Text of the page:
An international team of astronomers have used the Keck telescopes on Maunakea to detect water vapor for the first time above the surface of Europa, one of Jupiter’s 79 moons. Over the past 40 years, many missions have been sent to the outer solar system to study this moon, including the Voyager spacecraft, which took the first closeup images of Europa. But before now, we only had hints that Europa may possess liquid water, one of the most important ingredients necessary for life. This liquid water was thought to be present under the icy surface, occasionally erupting into space in huge geysers. In this study, the astronomers were able to detect enough water vapor being released in one of these eruptions to fill an Olympic-size swimming pool within minutes. Confirming that water vapor is present above Europa helps scientists better understand the inner workings of this moon and its potential to possess life.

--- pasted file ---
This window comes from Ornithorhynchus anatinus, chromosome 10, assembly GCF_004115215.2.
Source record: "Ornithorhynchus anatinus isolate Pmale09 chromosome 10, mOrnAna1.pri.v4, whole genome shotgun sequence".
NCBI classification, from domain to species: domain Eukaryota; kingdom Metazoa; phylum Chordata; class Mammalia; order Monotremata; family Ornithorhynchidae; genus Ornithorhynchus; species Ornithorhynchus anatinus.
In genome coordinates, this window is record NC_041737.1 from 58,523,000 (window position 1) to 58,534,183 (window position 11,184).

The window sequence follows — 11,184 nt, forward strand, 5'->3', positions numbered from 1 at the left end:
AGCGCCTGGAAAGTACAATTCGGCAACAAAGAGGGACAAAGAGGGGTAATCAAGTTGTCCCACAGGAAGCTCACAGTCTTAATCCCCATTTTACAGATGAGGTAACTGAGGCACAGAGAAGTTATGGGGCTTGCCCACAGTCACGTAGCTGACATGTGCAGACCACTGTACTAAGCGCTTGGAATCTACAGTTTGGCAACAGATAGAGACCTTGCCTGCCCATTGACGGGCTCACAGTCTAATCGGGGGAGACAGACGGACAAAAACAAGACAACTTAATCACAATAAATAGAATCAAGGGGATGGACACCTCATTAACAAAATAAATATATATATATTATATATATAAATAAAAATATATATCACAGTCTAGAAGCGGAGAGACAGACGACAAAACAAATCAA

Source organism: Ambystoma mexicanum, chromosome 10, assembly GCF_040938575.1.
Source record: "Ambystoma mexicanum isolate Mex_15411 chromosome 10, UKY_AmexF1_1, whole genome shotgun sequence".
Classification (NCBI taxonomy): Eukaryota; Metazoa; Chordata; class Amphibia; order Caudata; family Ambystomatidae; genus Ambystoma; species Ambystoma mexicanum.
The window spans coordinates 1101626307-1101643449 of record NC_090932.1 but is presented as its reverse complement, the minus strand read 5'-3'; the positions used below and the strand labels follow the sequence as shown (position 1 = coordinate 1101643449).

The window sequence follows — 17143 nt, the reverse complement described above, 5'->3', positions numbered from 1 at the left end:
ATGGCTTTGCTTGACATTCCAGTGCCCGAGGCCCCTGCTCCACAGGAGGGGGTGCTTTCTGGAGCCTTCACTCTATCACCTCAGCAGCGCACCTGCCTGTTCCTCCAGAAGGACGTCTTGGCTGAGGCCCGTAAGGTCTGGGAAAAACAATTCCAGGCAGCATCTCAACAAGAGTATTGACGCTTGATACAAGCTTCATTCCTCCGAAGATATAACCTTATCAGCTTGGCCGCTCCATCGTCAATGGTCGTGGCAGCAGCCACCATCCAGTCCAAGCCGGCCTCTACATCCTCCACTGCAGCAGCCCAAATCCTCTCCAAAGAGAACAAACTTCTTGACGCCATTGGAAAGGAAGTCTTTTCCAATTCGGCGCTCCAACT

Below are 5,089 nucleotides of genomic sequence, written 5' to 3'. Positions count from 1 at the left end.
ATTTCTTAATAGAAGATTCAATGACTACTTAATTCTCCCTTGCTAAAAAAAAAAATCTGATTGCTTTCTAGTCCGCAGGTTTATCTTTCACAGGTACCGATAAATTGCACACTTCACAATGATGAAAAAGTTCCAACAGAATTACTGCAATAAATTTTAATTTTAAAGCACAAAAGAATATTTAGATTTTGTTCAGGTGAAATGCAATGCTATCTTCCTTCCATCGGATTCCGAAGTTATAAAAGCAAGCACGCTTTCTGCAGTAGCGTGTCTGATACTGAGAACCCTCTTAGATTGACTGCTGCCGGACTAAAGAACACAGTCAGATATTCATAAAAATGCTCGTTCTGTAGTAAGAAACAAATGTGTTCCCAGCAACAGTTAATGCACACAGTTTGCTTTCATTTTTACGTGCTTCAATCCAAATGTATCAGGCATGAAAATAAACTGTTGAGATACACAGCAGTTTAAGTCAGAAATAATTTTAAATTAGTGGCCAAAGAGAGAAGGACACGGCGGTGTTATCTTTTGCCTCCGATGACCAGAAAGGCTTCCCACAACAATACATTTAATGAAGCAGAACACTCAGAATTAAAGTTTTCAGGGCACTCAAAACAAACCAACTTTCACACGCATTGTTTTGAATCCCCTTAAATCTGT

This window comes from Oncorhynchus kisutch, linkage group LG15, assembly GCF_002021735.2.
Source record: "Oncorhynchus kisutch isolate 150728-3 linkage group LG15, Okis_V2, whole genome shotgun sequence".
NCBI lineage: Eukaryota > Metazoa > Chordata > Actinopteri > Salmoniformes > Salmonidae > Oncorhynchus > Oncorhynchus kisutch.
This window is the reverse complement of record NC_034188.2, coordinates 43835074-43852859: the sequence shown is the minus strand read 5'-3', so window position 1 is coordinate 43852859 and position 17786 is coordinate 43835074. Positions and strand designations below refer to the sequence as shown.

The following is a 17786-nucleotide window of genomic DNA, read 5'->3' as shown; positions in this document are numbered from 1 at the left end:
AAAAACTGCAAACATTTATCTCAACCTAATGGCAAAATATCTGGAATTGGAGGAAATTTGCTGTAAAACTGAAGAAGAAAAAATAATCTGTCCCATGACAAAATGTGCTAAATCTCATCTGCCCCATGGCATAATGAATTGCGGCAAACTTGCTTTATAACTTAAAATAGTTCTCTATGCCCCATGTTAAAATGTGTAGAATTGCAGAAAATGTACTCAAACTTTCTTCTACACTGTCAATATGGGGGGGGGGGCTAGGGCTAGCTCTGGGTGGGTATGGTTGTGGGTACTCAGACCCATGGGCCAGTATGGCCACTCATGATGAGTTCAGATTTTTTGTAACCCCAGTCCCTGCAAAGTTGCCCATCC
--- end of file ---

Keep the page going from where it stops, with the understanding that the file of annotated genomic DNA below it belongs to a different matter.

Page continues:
Learn more about this discovery in the Keck Observatory news release.